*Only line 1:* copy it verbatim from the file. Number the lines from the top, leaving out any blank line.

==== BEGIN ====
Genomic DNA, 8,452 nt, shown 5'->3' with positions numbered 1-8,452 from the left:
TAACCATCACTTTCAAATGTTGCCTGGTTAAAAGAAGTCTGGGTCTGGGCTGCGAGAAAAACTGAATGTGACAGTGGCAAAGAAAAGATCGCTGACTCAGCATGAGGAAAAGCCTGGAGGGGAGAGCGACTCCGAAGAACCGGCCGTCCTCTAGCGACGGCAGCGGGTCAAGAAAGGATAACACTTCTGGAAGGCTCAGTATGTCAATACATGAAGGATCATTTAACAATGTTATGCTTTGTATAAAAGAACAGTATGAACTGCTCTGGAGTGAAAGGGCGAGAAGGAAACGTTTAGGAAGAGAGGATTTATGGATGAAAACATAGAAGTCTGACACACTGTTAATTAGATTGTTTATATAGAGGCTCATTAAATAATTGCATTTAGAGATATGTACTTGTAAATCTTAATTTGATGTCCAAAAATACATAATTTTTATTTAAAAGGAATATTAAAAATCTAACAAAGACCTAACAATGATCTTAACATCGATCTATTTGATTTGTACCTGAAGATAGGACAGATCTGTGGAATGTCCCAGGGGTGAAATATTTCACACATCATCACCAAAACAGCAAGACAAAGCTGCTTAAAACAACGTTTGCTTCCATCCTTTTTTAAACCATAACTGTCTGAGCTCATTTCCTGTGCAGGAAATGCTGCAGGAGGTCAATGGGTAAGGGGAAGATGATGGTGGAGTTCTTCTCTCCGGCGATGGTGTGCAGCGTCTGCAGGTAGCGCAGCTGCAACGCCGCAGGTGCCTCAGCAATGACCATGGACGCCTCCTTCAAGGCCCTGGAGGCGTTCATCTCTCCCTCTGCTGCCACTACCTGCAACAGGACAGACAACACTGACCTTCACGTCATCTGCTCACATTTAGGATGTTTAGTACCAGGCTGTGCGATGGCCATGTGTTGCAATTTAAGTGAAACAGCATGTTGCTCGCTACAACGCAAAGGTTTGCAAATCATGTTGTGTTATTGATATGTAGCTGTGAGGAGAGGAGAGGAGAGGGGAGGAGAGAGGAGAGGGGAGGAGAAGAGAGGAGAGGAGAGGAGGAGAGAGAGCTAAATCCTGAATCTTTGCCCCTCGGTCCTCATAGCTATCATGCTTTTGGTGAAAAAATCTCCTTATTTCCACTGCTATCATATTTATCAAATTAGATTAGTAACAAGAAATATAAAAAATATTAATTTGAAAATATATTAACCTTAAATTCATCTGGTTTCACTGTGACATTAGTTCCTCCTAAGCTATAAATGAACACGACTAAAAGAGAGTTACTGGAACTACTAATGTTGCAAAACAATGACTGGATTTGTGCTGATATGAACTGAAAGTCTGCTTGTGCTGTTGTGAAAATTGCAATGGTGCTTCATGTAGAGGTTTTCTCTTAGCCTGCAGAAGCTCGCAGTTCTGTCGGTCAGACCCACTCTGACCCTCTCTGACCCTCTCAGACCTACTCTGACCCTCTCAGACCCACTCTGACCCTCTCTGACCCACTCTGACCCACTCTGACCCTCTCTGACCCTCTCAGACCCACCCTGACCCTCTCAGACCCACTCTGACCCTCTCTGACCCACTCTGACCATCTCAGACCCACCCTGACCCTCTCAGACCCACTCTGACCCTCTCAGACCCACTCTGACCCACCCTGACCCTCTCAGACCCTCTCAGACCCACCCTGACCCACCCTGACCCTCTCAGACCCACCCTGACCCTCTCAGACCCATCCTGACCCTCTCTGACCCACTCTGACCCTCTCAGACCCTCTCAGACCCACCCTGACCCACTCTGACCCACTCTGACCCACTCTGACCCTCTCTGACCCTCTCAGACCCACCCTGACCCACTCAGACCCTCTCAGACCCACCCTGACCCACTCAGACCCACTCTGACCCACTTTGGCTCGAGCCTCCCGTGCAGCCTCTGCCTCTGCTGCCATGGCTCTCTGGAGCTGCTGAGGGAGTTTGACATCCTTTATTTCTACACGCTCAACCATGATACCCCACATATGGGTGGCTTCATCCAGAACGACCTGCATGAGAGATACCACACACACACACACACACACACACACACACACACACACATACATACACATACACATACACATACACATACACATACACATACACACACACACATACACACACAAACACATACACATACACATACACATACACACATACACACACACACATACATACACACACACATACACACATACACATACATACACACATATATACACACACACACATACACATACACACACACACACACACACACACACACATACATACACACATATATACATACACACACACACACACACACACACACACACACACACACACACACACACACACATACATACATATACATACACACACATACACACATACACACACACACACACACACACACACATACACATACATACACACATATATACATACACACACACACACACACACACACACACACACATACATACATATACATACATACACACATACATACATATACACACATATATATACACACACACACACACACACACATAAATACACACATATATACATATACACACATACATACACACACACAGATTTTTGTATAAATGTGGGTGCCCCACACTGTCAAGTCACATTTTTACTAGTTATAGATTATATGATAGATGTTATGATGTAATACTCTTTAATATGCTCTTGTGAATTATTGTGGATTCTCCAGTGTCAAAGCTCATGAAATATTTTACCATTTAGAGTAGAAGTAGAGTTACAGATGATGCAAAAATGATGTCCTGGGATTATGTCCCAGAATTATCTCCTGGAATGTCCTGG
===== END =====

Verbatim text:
Genomic DNA, 8,452 nt, shown 5'->3' with positions numbered 1-8,452 from the left: